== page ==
I have learned to appreciate Jay Kristoff’s works with the SF series Illuminae Files, written together with Amie Kaufman, and later on with his dark fantasy series The Nevernight Chronicles, so you can imagine my excitement at the publication of this new book, where I was sure he would successfully combine his writing skills with one of my favorite themes in the genre – vampires. This first volume in what promises to be an amazing trilogy proved to be everything I was expecting and more, and also a fascinating read that kept me turning the pages despite the darkness permeating it – on this subject I have to acknowledge that reading The Nevernight Chronicles some time ago was a good preparation for what awaited me in Empire of the Vampire, where such darkness does not come only from the story itself, but is an integral part of its background.
The premise of the saga is that, some thirty years prior to the beginning of the story, sunlight was obliterated by daysdeath, a mysterious obscuring of the skies that turned the world into a permanently crepuscular landscape, allowing the vampires to safely come out of their hiding places and start feeding on humans, constantly encroaching on their lands and moving ever onward in what looked like an unstoppable tide. The only true defense against vampires is represented by Silversaints, a holy order of warrior priests whose peculiar abilities allow them to battle the bloodsuckers on an almost even ground: Gabriel de Léon, the novel’s main character, is one of these Silversaints – actually the last of them – and when we meet him he’s the prisoner of a vampire queen who wants to chronicle his story before reaping her vengeance on him for all her brethren lost to his sword.
What follows is a tale told through several different timelines: the present, where Gabriel relates his story to a vampire chronicler; the far past, showing the Silversaint’s childhood and the dramatic events that brought him to the brotherhood; Gabriel’s formative years, as he learns his skills and encounters the people who most matter in his life; and the more recent times, when he embarks on a dangerous quest that might bring the end of the vampires’ reign of bloody terror. The various timelines are not presented in a linear way, with jumps from one to another that might look erratic (and here I enjoyed the tongue-in-cheek shows of displeasure from the chronicler in his desire for a more orderly recounting) but instead create a sense of foreboding by hinting at some big tragedy that impacted Gabriel’s personality in a profound way.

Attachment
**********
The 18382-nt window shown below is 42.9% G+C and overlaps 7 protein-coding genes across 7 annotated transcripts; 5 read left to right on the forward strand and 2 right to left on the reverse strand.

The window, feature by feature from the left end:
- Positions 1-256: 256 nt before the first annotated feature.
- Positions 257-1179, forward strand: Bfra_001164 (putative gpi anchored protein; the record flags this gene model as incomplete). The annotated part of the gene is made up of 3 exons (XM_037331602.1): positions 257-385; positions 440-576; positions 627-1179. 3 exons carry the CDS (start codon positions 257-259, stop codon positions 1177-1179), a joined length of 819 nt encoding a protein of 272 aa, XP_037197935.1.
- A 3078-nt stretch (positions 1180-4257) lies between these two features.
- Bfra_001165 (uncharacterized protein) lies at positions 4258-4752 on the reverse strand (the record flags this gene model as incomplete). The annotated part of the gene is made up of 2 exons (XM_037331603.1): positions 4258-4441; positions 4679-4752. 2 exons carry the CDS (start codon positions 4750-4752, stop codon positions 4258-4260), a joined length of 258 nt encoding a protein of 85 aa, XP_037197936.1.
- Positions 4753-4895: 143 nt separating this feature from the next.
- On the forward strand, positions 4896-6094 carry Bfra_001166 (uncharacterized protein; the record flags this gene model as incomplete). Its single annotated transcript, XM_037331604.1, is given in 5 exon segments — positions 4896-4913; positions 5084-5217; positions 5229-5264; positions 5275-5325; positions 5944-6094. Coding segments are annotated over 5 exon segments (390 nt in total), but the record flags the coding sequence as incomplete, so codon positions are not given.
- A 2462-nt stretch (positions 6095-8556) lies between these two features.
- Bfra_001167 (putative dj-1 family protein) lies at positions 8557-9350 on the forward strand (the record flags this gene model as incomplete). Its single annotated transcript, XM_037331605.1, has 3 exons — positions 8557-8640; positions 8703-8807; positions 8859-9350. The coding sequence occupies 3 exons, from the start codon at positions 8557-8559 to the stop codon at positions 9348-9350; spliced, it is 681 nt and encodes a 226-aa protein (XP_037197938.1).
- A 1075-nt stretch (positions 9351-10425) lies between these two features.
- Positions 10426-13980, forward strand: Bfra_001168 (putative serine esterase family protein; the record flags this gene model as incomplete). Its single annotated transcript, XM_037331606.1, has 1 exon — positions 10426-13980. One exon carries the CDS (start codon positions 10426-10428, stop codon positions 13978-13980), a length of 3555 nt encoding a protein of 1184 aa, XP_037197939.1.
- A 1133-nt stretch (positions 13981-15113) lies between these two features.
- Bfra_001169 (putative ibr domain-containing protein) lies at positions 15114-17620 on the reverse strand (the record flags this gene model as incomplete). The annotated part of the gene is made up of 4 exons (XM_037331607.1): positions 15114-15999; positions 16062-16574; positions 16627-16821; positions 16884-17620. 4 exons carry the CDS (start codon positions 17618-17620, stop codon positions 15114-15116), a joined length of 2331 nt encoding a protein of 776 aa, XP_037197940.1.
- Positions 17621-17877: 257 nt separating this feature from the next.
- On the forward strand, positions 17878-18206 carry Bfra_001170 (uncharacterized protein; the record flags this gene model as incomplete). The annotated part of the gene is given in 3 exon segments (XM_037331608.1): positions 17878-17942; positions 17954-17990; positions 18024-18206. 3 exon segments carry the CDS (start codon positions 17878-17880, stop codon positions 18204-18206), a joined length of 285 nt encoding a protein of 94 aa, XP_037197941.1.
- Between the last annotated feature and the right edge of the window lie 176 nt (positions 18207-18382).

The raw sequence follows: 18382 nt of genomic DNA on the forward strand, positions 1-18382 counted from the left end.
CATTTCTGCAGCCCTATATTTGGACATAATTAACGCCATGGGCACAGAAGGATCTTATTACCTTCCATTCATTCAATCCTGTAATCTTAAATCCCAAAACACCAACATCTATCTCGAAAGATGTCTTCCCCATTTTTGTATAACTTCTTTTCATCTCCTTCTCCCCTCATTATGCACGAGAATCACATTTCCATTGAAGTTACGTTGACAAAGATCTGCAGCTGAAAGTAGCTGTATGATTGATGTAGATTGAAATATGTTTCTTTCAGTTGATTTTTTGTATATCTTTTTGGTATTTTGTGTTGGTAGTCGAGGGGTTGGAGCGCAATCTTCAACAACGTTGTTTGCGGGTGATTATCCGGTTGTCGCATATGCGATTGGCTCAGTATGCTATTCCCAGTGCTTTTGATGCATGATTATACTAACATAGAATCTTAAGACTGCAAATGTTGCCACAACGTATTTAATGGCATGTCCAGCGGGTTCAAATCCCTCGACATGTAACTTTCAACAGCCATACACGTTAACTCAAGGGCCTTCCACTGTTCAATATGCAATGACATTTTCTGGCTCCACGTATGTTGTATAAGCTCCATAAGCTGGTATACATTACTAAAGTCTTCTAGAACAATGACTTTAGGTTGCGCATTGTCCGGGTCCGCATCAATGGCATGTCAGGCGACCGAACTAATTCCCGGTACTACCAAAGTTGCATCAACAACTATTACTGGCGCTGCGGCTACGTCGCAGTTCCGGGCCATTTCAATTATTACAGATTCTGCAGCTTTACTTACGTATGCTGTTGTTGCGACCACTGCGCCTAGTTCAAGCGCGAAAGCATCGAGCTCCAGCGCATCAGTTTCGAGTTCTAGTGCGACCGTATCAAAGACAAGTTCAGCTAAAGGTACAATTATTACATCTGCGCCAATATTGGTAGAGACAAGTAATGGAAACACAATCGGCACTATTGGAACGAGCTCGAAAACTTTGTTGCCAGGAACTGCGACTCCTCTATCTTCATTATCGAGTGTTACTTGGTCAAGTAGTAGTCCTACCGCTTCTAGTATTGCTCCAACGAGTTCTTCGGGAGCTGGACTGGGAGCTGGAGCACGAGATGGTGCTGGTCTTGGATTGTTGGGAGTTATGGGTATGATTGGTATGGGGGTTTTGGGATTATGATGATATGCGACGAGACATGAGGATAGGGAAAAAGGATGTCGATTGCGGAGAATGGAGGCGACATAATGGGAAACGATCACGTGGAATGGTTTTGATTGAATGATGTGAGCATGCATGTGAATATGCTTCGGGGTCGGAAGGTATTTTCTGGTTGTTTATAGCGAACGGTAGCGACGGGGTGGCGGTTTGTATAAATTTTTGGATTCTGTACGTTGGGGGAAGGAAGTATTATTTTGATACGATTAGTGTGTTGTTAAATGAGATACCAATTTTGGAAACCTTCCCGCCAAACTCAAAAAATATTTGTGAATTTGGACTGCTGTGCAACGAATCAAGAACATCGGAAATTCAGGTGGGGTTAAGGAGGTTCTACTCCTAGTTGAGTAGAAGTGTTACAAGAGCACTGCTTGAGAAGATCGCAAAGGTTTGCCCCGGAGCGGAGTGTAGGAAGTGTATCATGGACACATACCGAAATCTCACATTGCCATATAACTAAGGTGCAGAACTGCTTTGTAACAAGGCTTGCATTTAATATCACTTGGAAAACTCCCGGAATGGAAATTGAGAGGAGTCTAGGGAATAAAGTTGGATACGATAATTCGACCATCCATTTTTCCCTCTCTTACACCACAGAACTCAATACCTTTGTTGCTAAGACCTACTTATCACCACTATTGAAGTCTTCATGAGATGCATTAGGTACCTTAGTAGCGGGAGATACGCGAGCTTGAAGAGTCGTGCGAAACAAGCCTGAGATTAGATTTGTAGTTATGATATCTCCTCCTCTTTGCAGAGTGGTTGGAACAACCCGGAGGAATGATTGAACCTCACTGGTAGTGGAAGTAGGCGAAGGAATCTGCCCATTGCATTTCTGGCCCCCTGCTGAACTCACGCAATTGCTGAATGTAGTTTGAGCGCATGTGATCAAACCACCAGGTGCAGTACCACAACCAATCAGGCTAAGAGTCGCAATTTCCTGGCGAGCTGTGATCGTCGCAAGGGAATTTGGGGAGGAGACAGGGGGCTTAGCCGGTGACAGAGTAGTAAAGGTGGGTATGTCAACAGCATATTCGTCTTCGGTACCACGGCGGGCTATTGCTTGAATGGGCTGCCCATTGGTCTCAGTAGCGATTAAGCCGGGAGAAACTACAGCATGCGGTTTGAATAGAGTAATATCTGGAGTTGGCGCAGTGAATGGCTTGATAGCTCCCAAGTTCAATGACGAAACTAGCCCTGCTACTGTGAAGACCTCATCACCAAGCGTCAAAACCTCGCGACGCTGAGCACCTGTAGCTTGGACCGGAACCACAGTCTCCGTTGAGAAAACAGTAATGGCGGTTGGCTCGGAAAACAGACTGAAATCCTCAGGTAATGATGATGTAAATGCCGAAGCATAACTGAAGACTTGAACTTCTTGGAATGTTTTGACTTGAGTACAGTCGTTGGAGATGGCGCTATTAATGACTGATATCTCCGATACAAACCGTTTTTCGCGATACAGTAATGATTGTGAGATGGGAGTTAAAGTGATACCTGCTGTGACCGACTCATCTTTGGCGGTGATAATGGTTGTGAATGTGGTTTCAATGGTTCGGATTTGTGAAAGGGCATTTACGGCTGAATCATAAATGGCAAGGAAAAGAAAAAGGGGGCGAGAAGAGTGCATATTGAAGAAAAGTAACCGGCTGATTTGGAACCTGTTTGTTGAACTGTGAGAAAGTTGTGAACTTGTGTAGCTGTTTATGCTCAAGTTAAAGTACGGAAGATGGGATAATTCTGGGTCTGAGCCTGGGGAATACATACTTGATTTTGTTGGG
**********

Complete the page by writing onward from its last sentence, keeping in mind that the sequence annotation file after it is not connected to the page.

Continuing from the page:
De Léon is a brilliantly crafted character who breaks all the narrative “rules” required by the figure of the proverbial hero, since in his youth he’s both bold and reckless and tends to rush headlong into risky situations, more often than not making them worse; and in his maturity we can see him as cynical, world-weary and quite sarcastic of the mystique surrounding his person:
“You weep like a child over a dead horse, but shoot an innocent woman in the back and leave God-fearing men to be slaughtered by foulbloods. […] What kind of hero are you?”
“Who the f* told you I was a hero?”
The story of his life is also the story of an individual who, through heartache and dreadful loss, comes to a sort of found family that gives him a firm purpose in life, and a faith in the power for good he can wield agains the encroaching tide of the vampires, but it’s also the story of how certain events bring him to disillusionment and the loss of that all-encompassing faith, turning him into the “fallen hero” we meet at the start of the novel. The older Gabriel possesses all the characteristics of a man we might despise: he drinks, he swears profusely, he does not care about the collateral damage his actions might bring about, he’s an addict – and here I digress by saying that sanctum, the substance he’s in constant need of, is something strictly linked to his nature and not a drug of choice (for want of a better definition), but I’m wary of saying more because it’s one of those details best discovered by reading the book. And yet, despite all these nasty traits, Gabriel comes across as a very relatable character, because we are able to see all the agony and grief he suffers in the course of his life and in the end we develop a bond with this man and come to care deeply for him – not least because we see how family is important to him, both the one he was born into and the one(s) he builds in the course of his life, creating ties of love and brotherhood that help him keep his humanity burning bright.
Gabriel is not alone here, however, and he’s surrounded by a number of equally well-defined characters that enrich the story and offer different points of view for the reader on this world and the way it has changed from a “normal” one since daysdeath abruptly fell on it. And of course there are the vampires: besides being the blood-craving creatures we can expect from the myth created around them, Kristoff’s vampires are particularly cruel, even sadistic, all their previous humanity burned away by their virtual immortality and the need for blood. Still, these creatures go even beyond such already ruthless limits, often showing a perverse pleasure in inflicting demeaning kinds of torture on their slaves, in an outward show of the inner hideousness that at times even translates into their appearance.
Empire of the Vampire is a grim, bloody book where hope rarely makes its appearance, where the heavily filtered sunlight struggles to battle the darkness and the coldness of the land, and yet it’s also a compelling story where courage and love, faith and determination can sometimes bring a light and make it all more tolerable. It’s also a fascinating tale that will keep you turning the pages and leave you wanting for more once you reach the end of this first volume. And no darkness will banish my hope that the next one might not be too far down the road…